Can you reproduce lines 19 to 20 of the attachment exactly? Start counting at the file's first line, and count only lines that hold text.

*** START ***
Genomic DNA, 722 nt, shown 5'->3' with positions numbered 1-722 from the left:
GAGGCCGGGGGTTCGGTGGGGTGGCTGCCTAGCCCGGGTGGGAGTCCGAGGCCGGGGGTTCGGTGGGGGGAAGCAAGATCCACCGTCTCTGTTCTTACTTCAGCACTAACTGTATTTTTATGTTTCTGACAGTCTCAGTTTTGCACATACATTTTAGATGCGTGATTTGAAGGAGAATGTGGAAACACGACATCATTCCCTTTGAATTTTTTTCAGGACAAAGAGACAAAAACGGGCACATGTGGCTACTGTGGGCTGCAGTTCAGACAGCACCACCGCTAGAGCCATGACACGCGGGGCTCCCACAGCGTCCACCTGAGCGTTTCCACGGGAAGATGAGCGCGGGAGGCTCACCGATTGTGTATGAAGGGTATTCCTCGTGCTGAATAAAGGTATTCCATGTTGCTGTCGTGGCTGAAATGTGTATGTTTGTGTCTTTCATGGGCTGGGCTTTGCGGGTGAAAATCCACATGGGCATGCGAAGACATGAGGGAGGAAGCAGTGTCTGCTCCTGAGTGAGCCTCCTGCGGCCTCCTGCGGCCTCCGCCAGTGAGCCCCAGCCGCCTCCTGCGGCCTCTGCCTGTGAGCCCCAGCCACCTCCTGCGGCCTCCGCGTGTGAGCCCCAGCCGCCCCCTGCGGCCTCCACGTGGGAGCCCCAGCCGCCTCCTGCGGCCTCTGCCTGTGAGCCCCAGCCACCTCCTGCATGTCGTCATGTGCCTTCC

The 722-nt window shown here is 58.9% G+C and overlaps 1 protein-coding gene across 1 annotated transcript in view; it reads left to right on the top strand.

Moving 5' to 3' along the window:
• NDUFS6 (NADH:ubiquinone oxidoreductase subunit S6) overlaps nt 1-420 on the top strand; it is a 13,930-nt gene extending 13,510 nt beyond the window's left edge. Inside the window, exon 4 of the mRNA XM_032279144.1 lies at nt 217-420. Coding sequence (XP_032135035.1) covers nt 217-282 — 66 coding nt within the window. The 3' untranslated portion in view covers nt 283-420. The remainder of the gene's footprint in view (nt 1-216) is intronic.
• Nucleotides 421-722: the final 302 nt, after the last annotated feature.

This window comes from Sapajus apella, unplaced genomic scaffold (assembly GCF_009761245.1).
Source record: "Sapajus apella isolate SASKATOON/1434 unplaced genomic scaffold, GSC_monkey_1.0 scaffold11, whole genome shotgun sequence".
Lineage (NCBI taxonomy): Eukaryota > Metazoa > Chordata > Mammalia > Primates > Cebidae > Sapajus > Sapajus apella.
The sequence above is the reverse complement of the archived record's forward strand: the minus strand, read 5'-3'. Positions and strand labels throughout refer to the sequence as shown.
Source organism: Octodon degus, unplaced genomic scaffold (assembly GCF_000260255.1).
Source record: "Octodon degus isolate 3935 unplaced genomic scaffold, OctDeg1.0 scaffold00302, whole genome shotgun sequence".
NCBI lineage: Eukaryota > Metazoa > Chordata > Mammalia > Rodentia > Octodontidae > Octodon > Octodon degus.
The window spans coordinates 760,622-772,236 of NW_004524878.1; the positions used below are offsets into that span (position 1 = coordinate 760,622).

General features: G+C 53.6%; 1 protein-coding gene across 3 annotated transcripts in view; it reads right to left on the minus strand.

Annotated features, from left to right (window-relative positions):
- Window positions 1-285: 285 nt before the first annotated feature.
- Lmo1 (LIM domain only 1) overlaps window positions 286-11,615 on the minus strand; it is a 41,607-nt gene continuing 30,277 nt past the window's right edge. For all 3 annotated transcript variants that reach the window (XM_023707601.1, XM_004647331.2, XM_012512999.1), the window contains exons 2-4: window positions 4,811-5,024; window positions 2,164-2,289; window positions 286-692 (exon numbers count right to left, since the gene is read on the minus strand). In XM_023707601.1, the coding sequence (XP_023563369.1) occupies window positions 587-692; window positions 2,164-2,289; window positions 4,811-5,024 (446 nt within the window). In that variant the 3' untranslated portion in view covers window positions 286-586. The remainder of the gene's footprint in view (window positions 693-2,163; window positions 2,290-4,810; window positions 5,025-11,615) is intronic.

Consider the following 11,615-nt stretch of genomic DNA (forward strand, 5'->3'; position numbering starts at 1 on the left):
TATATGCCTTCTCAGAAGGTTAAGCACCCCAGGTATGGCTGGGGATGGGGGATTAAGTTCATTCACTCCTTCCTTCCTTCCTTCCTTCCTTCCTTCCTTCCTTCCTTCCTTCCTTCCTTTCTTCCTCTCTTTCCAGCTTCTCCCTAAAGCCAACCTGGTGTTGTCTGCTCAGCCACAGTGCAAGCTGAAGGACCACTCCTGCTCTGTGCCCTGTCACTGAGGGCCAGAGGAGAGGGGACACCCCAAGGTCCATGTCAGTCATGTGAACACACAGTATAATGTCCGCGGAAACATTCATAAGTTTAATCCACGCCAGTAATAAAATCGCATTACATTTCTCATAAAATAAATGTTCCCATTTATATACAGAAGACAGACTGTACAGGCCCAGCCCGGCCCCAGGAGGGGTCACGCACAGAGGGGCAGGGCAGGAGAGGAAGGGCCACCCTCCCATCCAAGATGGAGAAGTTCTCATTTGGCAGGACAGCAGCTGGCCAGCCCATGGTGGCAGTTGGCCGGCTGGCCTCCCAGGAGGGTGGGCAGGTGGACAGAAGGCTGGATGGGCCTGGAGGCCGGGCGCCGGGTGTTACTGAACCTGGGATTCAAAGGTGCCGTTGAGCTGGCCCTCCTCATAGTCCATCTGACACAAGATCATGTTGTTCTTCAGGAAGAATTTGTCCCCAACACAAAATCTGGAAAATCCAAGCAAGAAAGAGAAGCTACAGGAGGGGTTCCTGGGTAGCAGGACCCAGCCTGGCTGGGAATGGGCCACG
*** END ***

Consider the following 11,615-nt stretch of genomic DNA (forward strand, 5'->3'; position numbering starts at 1 on the left):
TATATGCCTTCTCAGAAGGTTAAGCACCCCAGGTATGGCTGGGGATGGGGGATTAAGTTCATTCACTCCTTCCTTCCTTCCTTCCTTCCTTCCTTCCTTCCTTCCTTCCTTCCTTCCTTTCTTCCTCTCTTTCCAGCTTCTCCCTAAAGCCAACCTGGTGTTGTCTGCTCAGCCACAGTGCAAGCTGAAGGACCACTCCTGCTCTGTGCCCTGTCACTGAGGGCCAGAGGAGAGGGGACACCCCAAGGTCCATGTCAGTCATGTGAACACACAGTATAATGTCCGCGGAAACATTCATAAGTTTAATCCACGCCAGTAATAAAATCGCATTACATTTCTCATAAAATAAATGTTCCCATTTATATACAGAAGACAGACTGTACAGGCCCAGCCCGGCCCCAGGAGGGGTCACGCACAGAGGGGCAGGGCAGGAGAGGAAGGGCCACCCTCCCATCCAAGATGGAGAAGTTCTCATTTGGCAGGACAGCAGCTGGCCAGCCCATGGTGGCAGTTGGCCGGCTGGCCTCCCAGGAGGGTGGGCAGGTGGACAGAAGGCTGGATGGGCCTGGAGGCCGGGCGCCGGGTGTTACTGAACCTGGGATTCAAAGGTGCCGTTGAGCTGGCCCTCCTCATAGTCCATCTGACACAAGATCATGTTGTTCTTCAGGAAGAATTTGTCCCCAACACAAAATCTGGAAAATCCAAGCAAGAAAGAGAAGCTACAGGAGGGGTTCCTGGGTAGCAGGACCCAGCCTGGCTGGGAATGGGCCACG